Fret Check :

If you want a fret-checker and can't make it for yourself...
Click on the payment logo and You'll get one for $19.95 everything included.
Make sure to fill out your address and give an exact measurement of the size you want.
A great way to check the neck and frets on any guitar is to go to your local hardware store (home depot) and get a piece of aluminum rectangular bar 1/4 inch by 1 inch.
The 1/4 inch side of this bar is absolutely perfectly straight. It usually comes in an eight foot length, so either cut it there or you'll have to buy the whole piece (make sure to sand the cut edge)... the length you'll need is 2 and 3/4 inches (almost three inches) or whatever distance just overspans frets 1, 2 and 3 on your guitar. Now you can place it on the frets between the strings like the side view (shown in picture) and find out everything about the frets and neck.
1 : If you slide it up the fret board and it goes without rocking or hitting the next fret, everything is fine. ("rocking" means if you pushed down right above frets 1 or 3 it will be able to move)
2: If the checkbar rocks, it means the center fret (2) is a little high or one of the others is a little low, so that means go to the next frets 2, 3 and 4, if it still rocks all the way along, it means the neck is curved backwards away from the front and you can release the truss rod a little. The truss rod gives opposite tension on the neck from the strings. The strings try to pull the neck forward, the truss rod will pull it back if you tighten it.
3: If, as you're sliding, the checkbar will noticeably hit the next fret... it means either the next fret is high or the neck is curved forward. To find out which you just keep running it along and checking what happens at every fret position. If the neck is curved forward... you can tighten the truss rod a little. If you understand the way this works you'll be able to tell exactly what's going on with your neck and frets and give it a precise fix. You can also keep it in your pocket or drill a hole through it and keep it on your key ring and give a quick check to any guitar you're thinking of buying in a music store.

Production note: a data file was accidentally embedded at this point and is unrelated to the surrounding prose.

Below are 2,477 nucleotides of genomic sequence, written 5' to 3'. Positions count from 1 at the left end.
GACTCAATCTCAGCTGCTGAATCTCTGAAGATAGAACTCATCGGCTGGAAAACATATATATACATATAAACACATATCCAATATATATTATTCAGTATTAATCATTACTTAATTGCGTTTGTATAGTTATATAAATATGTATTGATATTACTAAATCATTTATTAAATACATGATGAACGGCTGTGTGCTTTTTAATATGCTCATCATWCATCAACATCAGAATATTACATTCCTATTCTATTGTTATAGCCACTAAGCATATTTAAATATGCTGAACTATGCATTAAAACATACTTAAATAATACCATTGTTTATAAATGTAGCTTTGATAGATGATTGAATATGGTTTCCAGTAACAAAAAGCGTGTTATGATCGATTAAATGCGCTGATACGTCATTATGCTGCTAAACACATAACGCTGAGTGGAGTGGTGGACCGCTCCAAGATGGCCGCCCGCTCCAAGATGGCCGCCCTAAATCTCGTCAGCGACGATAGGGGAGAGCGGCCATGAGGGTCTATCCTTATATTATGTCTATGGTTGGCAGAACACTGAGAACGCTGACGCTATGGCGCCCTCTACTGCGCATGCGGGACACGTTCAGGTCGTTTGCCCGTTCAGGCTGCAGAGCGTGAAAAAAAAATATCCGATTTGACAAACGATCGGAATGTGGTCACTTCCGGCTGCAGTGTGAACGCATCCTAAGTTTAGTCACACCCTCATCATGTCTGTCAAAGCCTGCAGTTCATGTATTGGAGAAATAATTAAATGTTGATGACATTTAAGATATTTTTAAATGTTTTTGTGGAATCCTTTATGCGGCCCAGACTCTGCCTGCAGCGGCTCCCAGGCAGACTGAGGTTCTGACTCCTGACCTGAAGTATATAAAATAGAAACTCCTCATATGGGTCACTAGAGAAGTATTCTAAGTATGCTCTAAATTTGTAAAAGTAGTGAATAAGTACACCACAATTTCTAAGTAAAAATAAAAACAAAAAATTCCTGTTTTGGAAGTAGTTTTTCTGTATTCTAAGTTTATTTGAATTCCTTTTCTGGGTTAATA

Picture legend... it's a side view. Checkbar is grey, string is blue, frets are black, neck is brown.

Truss Rod :
If you've checked your frets and decided your neck is curved forward, it means you can tighten the truss rod a little. To do that you give it clockwise turns. A good thing to know is after you've tightened or loosened the truss rod... it will either put more tension on the neck or release some. This will enable you to immediately straighten a curved neck, but after about a week or two the neck (made of wood) conforms to the new shape but the tension is still there and it might cause the neck to go further in adjustment then you wanted. My thinking is... if you give the rod three 1/8 turns... it will go an additional 1/8's (worth of) turn on it's own in about a week. Does this mean you should back it off 1/8 turn? No... because if you back it off the 1/8 turn and the neck goes back to perfectly straight, it might go an additional slight bit in the next week. The best thing to do is count the number of turns till perfect then maybe back it off a little and let it go into perfect by itself then only make very slight adjustments thereafter.